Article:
No matter how long or much wood I burn, I am still entertained and inquisitive of the science behind burning wood. I shove 1-2 cords of wood into the stove, and I am left with 3-4 gallons of ashes. I still think that is amazing! OK Maybe I am as easily entertained as a 6th grade chemistry lab student. But really, you put a solid piece of wood in, heat is applied, then heat is released, gases are created, chemical (or is that physical?) reactions occur, smoke is produced, and ash is left behind. How cool is that?
Where does all the extra "stuff" go? Does the smoke carry away the volume of solids from the wood with it? Is there a cord of wood "dust" dropped out of the sky for every cord of wood burned? Water vapor takes up part of the space, and enters the water cycle again. Hey I am solving world drought here!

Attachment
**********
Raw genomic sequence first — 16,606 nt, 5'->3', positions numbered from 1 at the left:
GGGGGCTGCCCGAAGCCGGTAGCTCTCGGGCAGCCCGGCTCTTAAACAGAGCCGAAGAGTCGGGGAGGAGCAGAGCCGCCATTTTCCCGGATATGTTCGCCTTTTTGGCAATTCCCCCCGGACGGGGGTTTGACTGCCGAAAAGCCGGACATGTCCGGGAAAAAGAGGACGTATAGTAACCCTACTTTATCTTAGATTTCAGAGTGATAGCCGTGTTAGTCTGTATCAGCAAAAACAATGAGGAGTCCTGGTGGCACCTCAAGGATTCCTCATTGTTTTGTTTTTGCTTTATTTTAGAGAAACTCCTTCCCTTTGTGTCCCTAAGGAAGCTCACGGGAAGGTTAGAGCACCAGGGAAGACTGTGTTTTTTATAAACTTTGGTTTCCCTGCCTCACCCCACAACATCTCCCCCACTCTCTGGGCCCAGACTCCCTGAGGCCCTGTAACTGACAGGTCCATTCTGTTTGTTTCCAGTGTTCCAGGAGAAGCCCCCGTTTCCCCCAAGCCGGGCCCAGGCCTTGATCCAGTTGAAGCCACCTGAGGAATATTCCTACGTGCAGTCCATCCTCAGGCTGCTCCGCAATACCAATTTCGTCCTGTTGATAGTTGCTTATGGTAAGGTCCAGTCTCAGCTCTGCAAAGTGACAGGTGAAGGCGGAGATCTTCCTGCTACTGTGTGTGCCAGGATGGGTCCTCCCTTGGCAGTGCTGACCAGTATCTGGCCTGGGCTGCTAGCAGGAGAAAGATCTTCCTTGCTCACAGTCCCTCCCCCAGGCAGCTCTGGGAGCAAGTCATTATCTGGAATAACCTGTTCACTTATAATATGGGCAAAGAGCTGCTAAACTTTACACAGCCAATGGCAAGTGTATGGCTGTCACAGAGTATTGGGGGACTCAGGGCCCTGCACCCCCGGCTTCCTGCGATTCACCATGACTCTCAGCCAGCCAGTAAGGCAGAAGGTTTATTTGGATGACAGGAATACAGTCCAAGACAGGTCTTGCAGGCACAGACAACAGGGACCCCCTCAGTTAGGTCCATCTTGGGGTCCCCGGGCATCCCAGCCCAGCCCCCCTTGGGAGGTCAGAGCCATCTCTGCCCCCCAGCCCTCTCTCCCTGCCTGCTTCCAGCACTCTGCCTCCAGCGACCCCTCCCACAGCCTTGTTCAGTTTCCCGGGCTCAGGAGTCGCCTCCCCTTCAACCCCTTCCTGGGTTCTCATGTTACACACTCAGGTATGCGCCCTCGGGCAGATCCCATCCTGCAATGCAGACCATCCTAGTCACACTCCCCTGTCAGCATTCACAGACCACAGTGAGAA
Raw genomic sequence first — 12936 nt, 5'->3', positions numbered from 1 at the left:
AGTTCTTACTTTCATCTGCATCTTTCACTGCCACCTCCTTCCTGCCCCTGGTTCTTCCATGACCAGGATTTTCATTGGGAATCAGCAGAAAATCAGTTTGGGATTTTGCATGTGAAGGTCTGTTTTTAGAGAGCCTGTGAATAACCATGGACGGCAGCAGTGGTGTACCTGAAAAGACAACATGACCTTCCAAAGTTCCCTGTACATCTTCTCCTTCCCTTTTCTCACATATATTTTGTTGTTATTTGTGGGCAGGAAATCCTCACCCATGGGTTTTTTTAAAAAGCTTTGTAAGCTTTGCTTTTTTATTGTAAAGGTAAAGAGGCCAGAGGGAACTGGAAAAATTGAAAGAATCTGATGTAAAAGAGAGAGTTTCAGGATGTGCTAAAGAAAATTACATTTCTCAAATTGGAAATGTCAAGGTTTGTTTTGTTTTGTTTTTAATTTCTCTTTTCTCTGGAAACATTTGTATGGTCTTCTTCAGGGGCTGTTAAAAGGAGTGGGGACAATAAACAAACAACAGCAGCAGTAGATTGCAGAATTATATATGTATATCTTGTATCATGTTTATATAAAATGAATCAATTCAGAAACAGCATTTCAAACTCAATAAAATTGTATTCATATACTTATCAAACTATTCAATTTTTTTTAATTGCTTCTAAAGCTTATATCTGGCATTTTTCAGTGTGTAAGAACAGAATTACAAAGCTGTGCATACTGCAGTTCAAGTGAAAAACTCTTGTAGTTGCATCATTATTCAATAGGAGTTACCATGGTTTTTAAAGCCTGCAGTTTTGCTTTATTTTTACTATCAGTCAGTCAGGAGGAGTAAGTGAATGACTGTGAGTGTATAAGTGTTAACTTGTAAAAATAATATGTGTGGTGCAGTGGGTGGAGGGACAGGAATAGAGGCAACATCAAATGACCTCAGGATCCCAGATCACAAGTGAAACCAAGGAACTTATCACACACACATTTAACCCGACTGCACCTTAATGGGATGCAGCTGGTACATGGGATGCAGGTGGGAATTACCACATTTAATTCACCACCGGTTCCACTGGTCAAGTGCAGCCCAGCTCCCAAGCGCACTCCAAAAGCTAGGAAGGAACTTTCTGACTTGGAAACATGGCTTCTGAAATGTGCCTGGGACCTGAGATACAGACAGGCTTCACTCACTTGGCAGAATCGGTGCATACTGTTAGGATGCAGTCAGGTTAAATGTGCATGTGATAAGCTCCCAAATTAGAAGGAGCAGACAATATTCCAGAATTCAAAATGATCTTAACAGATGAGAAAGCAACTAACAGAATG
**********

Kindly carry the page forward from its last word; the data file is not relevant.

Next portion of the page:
These are all thoughts that I must ponder while feeding the fire and watching the snow fall.
What if you sealed wood into a chamber, and heated that chamber to 400, 800, 1200, degrees. What would be left at each phase. How would this differ from a open stove with air/oxygen going in and waste gases coming out. Would you have charcoal, or at some point does it break down and become just ash.
ponder ponder ponder....
I tell my daughter we send the wood to tree heaven, and we can find new ones in the spring out in the woods. Works for us. I'm sure some day she will be a bio-chemical engineer and tell me the truth, and I might be heart broken.